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Sleep Irregularities May Increase Cardiovascular Health Risks, According to VUMC Study

Supriyo Rana | April 14, 2023

Sleep, or rather lack thereof, is a pronounced issue in most colleges around the country. The problem is particularly widespread at more academically rigorous universities, such as Vanderbilt University. Between academics, student organizations, and social activities, students often sacrifice sleep to balance their commitments.

 General lack of sleep is not the only critical sleep issue affecting students, however. Varying amounts of sleep each night or experiencing disrupted sleep, known as sleep irregularity, can be just as harmful as getting an inadequate amount of sleep. A recent Vanderbilt University Medical School (VUMC) study, led by Dr. Kelsie Full, MPH, suggests that sleep irregularities may increase the risk for atherosclerosis. Atherosclerosis is the buildup of fats, cholesterol and other substances (collectively known as plaque) in and on the artery walls. There are currently no treatments to cure atherosclerosis, and lack of early atherosclerosis detection through CT scanning may eventually lead to a heart attack or a stroke. Therefore, it is important for young college students to get enough consistent sleep to minimize their risk for developing atherosclerosis in the future. 

The week-long study’s participants included 2,032 older and racially and ethnically diverse participants from six communities around the United States. The study excluded shift workers (who are known for having irregular sleep patterns) and those with existing heart disease. Sleep regularity was measured by the 7-day standard deviation (SD) of sleep duration and sleep onset timing. The larger the standard deviation, the more irregular a participant’s sleep was. Participants with a standard deviation of greater than 2 hours of sleep over the week exhibited higher burden of coronary artery calcium and more plaque in their carotid arteries compared to those with a standard deviation of less than or equal to 1 hour of sleep over the week.

The results of this study imply that by adjusting sleep regularity, atherosclerosis risk can be reduced. Thus, encouraging regular sleep schedules may be an important part of clinical lifestyle recommendations for the prevention of cardiovascular disease. The reason for this is likely because most major cardiovascular functions, such as heart rate and blood pressure, are regulated by circadian rhythms. Thus, the disruptions of these circadian rhythms can interrupt these important cardiovascular functions, contributing to the body’s “fight-or-flight” response, increasing arterial pressures and leading to atherosclerosis progression.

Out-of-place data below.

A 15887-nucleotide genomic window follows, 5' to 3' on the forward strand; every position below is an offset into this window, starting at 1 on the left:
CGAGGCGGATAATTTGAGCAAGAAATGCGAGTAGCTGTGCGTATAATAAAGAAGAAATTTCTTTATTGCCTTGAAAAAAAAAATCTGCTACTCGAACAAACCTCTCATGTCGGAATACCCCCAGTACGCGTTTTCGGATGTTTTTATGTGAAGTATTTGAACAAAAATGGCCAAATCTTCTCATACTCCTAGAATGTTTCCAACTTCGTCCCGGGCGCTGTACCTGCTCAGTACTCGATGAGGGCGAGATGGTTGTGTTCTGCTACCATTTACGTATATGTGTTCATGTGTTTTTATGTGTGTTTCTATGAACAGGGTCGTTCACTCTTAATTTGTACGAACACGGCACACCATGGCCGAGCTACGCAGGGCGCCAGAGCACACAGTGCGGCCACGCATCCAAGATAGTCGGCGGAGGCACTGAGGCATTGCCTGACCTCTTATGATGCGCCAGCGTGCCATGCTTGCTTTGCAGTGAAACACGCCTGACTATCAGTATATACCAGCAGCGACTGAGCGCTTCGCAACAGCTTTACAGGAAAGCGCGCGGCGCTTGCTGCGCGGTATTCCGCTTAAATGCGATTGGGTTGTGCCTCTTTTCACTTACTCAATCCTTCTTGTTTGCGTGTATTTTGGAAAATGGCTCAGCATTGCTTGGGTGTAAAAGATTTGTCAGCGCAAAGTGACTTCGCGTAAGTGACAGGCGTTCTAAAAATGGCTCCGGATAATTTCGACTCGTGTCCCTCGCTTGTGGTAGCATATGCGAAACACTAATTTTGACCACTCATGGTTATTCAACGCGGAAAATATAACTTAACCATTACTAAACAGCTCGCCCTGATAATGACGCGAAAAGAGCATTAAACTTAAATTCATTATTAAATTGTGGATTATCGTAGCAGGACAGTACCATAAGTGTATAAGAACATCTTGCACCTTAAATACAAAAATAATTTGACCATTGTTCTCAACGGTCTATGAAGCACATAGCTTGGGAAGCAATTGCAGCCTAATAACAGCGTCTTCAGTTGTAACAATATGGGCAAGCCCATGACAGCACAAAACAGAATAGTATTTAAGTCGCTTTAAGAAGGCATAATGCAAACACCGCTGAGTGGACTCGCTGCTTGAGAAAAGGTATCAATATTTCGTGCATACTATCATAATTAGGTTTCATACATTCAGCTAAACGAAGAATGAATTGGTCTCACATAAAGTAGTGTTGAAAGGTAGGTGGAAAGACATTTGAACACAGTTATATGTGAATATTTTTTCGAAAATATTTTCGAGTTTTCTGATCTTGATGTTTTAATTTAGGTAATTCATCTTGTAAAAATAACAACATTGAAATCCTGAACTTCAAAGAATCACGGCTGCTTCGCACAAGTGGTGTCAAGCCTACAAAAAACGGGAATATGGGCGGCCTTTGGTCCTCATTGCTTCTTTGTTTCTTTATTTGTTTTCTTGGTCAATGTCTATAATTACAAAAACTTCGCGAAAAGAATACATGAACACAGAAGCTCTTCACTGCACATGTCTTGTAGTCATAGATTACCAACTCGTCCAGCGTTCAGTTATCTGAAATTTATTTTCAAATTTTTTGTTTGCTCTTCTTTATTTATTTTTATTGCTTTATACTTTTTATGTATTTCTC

There is currently no targeted research done on the long-term effects of sleep irregularities. However, the stark contrast in the study’s measures of subclinical atherosclerosis between the “consistent sleep” and “inconsistent sleep” groups in just one week indicates that long-term effects of sleep irregularity may exist. For example, one study funded by the National Institute of Health (NIH) showed that irregular sleep schedules can put a person at a higher risk for obesity, high cholesterol, hypertension, high blood sugar, and other metabolic disorders. Additionally, high sleep variabilities can lead to mental health concerns such as sleep deprivation, depression, impaired memory, and increases the risk of other health conditions. 

It can be challenging to keep a consistent sleep schedule as a college student. Luckily, improving your sleep schedule is not the only way you can improve your sleeping habits. Restricting time spent in bed, avoiding daytime napping, and restricting caffeine late in the afternoon are just a few ways that students can get more regular sleep and improve their health. Future studies should be conducted, however, to better understand the connection between sleep irregularity and physical and mental health impairments, which may lead to the prevention of such conditions.

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